Eskom CEO André de Ruyter.
Removing André de Ruyter from Eskom would be a short-sighted quick fix to a 14-year-old problem, which is itself the result of political short-sightedness.
Here’s an unpopular opinion for you: Eskom’s CEO André de Ruyter is doing what is necessary to prevent the national grid from total collapse.
The reality is there is not enough supply to match the demand for power.
Eskom’s generational units are and have been working overtime since load shedding began in 2007.
Many people have been using the analogy of car services as a way to wrap their minds around this problem.
Car services take a day, power plant services can take anything from six months to a year, and maybe longer, depending on how rundown the plant is.
De Ruyter has been at Eskom’s helm for two years. So technically, if one power plant was taken out of circulation for major maintenance, it would take roughly the same amount of time that he has been in office to fix just one plant.
The harsh truth is that ageing and neglected infrastructure cannot be fixed in a short space of time.
Renewable energy is not a quick fix, and although it can relieve some supply pressure, it is not enough to permanently sustain growing power demand in the long run.
Just last month, Britain had to switch its coal-fired stations back on to keep up with the demand, and this comes after the country moved to green energy.
Years of mismanagement and political interference at Eskom is not De Ruyter’s fault, and firing him will not solve the problem.
Eskom needs someone ruthless at its helm. Someone who is not afraid to do what is necessary, and is thick-skinned enough to handle being the most hated person in the South Africa right now, so that we are not plunged into an irreversible crisis later.
While previous CEOs have done some maintenance in their tenures, it was not enough to reduce the backlog. And if we are being completely fair, most of Eskom’s CEOs were not in their posts long enough to effect substantial change.
The backlog is, in part, a result of budget cuts over the years and political interference on Eskom’s maintenance programme.
Recently, Eskom was asked to halt maintenance to keep the lights on during elections; before that, Eskom was asked to keep the lights so that Parliament could discuss some appropriation bill, and there was also the time when the power utility was asked to not cut the power during King Goodwill Zwelithini’s funeral.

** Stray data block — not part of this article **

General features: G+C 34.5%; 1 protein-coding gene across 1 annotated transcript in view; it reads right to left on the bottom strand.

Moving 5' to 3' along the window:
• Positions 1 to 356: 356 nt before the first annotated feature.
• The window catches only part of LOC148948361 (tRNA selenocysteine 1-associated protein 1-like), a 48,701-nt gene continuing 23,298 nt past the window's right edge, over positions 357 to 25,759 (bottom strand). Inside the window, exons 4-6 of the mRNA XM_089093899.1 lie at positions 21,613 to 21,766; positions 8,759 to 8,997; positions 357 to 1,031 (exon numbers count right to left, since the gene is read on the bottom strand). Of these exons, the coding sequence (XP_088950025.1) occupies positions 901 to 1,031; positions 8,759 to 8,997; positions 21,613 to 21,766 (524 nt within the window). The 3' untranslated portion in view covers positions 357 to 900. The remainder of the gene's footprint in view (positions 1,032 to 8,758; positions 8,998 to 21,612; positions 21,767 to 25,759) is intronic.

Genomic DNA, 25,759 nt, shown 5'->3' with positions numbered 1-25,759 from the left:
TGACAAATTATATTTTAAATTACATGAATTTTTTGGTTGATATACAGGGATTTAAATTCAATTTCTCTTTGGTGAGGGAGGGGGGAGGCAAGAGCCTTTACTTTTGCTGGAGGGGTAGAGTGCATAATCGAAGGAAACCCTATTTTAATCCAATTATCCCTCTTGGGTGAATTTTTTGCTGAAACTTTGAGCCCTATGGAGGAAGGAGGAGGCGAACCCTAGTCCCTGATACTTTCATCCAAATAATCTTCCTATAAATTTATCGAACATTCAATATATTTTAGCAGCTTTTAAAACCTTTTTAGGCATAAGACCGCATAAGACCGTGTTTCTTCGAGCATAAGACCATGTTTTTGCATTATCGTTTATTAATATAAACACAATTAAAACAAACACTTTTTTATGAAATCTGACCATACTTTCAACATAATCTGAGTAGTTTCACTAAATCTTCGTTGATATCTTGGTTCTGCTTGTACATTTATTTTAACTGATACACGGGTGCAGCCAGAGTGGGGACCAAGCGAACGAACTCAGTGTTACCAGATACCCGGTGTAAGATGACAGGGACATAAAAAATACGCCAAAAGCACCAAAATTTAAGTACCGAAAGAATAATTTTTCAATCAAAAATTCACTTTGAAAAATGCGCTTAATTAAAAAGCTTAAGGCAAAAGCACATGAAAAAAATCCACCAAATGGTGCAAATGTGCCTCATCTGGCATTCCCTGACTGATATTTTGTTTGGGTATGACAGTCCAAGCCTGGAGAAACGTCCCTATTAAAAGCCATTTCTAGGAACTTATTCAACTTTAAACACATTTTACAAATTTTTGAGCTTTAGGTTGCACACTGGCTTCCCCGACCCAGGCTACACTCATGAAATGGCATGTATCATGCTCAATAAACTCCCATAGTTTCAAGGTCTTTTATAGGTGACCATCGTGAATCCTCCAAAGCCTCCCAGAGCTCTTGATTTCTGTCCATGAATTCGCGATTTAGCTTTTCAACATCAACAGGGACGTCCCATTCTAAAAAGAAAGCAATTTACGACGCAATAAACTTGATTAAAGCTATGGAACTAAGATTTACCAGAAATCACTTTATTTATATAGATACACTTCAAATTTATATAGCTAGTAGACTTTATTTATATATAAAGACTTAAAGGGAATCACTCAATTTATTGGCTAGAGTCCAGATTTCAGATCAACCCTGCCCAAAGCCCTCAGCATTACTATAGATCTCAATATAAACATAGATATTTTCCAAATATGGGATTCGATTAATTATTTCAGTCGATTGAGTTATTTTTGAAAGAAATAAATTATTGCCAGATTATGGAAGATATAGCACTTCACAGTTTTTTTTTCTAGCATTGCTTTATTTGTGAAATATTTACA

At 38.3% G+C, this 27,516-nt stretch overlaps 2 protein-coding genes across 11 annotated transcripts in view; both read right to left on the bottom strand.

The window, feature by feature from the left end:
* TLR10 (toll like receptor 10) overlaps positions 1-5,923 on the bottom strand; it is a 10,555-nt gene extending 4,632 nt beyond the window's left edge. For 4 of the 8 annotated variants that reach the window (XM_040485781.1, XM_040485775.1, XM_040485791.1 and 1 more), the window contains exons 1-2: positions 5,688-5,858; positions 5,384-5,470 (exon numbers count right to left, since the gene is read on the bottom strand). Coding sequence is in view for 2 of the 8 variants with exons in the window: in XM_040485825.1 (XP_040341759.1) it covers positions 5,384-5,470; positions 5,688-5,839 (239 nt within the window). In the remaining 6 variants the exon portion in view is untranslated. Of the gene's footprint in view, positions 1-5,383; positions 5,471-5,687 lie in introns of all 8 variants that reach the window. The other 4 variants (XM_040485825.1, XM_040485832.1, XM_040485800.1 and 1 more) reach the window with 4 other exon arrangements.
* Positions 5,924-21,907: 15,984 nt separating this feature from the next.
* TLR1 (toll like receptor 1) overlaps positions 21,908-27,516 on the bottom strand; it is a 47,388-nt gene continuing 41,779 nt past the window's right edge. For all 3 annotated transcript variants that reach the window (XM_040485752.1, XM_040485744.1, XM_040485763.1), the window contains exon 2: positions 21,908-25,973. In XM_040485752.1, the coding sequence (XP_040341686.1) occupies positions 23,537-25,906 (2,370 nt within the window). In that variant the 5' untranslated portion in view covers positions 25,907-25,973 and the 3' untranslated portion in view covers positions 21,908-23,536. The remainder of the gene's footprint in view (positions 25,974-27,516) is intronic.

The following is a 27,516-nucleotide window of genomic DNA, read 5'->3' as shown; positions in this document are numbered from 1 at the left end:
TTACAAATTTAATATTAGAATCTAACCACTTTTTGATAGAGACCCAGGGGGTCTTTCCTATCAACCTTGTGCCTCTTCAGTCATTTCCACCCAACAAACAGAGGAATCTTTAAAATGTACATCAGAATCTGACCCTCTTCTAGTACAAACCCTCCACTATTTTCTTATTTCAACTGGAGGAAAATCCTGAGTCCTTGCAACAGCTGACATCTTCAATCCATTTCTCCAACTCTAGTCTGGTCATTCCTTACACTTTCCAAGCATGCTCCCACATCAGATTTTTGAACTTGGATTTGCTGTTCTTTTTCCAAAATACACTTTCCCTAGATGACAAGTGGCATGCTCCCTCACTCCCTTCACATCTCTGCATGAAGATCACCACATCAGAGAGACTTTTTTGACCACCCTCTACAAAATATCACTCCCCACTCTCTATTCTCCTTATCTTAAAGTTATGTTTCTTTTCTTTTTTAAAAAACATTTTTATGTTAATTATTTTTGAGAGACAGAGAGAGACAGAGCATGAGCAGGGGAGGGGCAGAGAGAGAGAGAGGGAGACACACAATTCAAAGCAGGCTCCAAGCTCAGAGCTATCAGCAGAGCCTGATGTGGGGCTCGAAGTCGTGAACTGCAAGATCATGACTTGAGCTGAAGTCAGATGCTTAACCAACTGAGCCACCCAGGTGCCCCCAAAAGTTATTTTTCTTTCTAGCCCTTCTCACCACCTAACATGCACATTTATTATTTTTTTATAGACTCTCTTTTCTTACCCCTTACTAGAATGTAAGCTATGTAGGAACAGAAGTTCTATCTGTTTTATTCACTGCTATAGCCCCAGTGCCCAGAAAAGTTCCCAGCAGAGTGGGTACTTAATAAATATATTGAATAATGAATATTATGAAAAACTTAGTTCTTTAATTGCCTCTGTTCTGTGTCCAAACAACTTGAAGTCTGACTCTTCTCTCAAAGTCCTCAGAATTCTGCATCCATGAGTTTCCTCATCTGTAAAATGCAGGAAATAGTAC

The highest rate of maintenance (12%) took place between 2016 and 2017 (under Brian Molefe), when energy availability was over 80%.
But that dropped again over time, as new managers came in with their own management styles and priorities.
We are living the consequences of an ANC-led governance failure because the party would rather close ranks around members who are corrupt than hold them accountable.
The problem is people are expecting quick fixes for a problem that has been in the making for more than 14 years.
De Ruyter’s mistake was promising to solve the country’s power crisis in 18 months, before understanding the magnitude of the problem.
Firing him now will deepen the crisis. If the national grid collapses, we will be without power for weeks. That means ATMs, cellphone towers, security systems and all the comforts and conveniences we enjoy electronically will be gone, and the consequences thereof will be disastrous for everyone.
Power cuts are a necessary evil to prevent that catastrophe from becoming a reality.
We are expected, as citizens, to prepare and arrange our lives around power failures and load shedding schedules, yet at a local government level, basic relief measures are not happening.
It is not De Ruyter’s fault that we are sitting in hours of gridlocked traffic in peak times. It is a local government failure because they failed to deploy traffic police to major points to relieve congestion. It’s not like they don’t have access to the load shedding schedules.
To date, I have not seen a single metro police officer directing traffic during peak-hour power failures. What I have seen, is one lone Outsurance pointsman here and there and traffic-intersection beggers taking up the task.